Wednesday, March 2, 2016

Queensland: still the dump state

Back in 2012 I did a couple of posts on the policy of the newly elected LNP gummint to dump the Qld waste levy which had only been recently introduced: Queensland wasted: doing the sums for Trouty ; Queensland: The Dump State?

The member for Barron River (Donald Trout?) was particularly hyperbolic and blamed the levy for everything from inflation to an alleged collapse of the construction industry. Another rejection from the political right of market based pigovian taxes which should really form part of their core policy approach in a rational world.

It was actually a sound policy and its dumping left Queensland as the only state without some form of pricing policy for waste dumping to landfill. This resulted in reports of interstate arbitrage from NSW where the Liberal gummint had only recently hiked their waste levy:
Drivers heading north on the Pacific Highway will be jostling a rising number of B-double trucks following a decision by the Queensland government earlier this year to remove a levy on waste going to landfill.

Dumping over the border was a bit controversial at the time with calls for measures to prevent this. I hadn't heard anything since so presumed some solution may have been found but apparently not: Queensland could fine NSW businesses for dumping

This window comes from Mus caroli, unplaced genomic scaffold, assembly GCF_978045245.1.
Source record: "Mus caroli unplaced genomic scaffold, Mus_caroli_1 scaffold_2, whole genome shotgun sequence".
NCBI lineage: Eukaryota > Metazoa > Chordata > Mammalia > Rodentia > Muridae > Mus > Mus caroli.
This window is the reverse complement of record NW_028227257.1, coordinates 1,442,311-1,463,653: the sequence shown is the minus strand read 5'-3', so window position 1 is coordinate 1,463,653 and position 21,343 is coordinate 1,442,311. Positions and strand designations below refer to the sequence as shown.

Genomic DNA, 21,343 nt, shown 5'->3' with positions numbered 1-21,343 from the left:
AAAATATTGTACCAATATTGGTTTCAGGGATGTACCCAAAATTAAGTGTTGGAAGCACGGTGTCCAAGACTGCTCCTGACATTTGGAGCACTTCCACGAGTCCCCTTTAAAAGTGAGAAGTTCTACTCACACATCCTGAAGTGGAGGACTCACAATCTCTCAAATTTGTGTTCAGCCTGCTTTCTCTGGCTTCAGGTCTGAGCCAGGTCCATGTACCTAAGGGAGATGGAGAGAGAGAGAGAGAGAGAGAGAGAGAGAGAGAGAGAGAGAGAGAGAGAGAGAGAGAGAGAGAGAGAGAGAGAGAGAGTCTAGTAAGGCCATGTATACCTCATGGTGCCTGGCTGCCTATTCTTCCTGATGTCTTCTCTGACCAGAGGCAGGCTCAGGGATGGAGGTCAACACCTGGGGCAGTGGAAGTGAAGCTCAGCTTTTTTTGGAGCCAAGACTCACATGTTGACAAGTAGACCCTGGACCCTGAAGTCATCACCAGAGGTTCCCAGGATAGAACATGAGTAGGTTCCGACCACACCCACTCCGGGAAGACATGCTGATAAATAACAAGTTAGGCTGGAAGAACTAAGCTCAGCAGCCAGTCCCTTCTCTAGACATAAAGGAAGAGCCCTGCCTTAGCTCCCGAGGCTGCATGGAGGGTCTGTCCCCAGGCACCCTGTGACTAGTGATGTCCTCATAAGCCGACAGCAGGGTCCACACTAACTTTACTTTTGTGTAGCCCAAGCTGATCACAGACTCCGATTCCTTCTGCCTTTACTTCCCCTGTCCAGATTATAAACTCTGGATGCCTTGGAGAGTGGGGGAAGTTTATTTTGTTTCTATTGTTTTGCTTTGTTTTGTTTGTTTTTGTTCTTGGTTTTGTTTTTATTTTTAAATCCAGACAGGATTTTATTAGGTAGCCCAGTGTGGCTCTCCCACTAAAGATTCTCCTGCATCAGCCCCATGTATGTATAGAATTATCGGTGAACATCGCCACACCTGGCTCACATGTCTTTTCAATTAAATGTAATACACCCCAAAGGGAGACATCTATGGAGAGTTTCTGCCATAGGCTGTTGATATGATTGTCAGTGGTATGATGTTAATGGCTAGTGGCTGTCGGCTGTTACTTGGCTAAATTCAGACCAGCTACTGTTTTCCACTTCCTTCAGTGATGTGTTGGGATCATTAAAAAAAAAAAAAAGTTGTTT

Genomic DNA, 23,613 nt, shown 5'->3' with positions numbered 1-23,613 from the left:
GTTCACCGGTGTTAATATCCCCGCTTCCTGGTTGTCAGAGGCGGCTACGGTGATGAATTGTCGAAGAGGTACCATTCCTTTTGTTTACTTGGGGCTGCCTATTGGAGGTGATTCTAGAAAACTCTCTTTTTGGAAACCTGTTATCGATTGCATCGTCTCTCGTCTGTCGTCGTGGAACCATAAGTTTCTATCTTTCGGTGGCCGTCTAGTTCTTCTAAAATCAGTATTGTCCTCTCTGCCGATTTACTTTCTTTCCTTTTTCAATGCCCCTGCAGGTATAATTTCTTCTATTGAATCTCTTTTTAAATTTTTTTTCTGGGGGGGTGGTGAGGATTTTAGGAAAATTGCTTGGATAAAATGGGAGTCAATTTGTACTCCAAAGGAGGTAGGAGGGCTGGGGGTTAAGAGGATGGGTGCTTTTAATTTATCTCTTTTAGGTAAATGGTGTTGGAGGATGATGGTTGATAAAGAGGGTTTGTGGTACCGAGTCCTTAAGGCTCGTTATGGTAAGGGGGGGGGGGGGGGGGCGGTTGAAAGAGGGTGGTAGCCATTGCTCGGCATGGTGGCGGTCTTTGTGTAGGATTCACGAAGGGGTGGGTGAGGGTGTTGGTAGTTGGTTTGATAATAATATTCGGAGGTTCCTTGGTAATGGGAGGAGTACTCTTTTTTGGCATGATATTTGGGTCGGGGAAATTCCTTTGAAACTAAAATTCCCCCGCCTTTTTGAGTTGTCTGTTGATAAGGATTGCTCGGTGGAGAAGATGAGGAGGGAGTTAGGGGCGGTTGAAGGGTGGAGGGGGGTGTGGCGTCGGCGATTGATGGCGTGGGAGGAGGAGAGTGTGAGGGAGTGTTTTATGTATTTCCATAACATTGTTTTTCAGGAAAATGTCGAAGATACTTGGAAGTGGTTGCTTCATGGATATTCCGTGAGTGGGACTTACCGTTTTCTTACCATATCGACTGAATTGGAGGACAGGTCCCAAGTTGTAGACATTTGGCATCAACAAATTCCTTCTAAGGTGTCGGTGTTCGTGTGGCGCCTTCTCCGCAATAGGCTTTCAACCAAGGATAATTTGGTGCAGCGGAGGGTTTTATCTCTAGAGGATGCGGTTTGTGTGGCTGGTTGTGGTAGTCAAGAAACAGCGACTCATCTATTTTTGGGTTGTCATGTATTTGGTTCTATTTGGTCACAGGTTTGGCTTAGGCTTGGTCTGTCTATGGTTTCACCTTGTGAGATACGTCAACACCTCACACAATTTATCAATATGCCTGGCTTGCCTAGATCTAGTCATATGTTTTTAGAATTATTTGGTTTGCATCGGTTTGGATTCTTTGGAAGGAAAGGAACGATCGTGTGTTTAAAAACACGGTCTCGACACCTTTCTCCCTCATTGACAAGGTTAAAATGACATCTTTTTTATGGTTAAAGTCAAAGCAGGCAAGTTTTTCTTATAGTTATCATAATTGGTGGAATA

NSW businesses bringing rubbish across the border to dump it in Queensland could soon be fined.
Queensland Premier Annastacia Palaszczuk said fines were one of the ways the government was looking at to address the problem.
The practice developed after the former Newman government scrapped a $35-a-tonne waste levy, making it cheaper for NSW business to bring their rubbish over the border to dump it in Queensland.
Ms Palaszczuk has ruled out replacing the levy during this term of government, given Labor's election commitment to introduce no new taxes.
"I am concerned about the amount of trucks and rubbish that are coming from NSW into Queensland, so ... maybe we need to look at fines," Ms Palaszczuk said.
"This is a serious matter and I'm prepared to look at that."

One would think taxes (and fines?) targeted against another state may involve constitutional issues? Perhaps a solution is to simply implement a sound pricing policy again but that may take a gummint with a modicum of guts?
  

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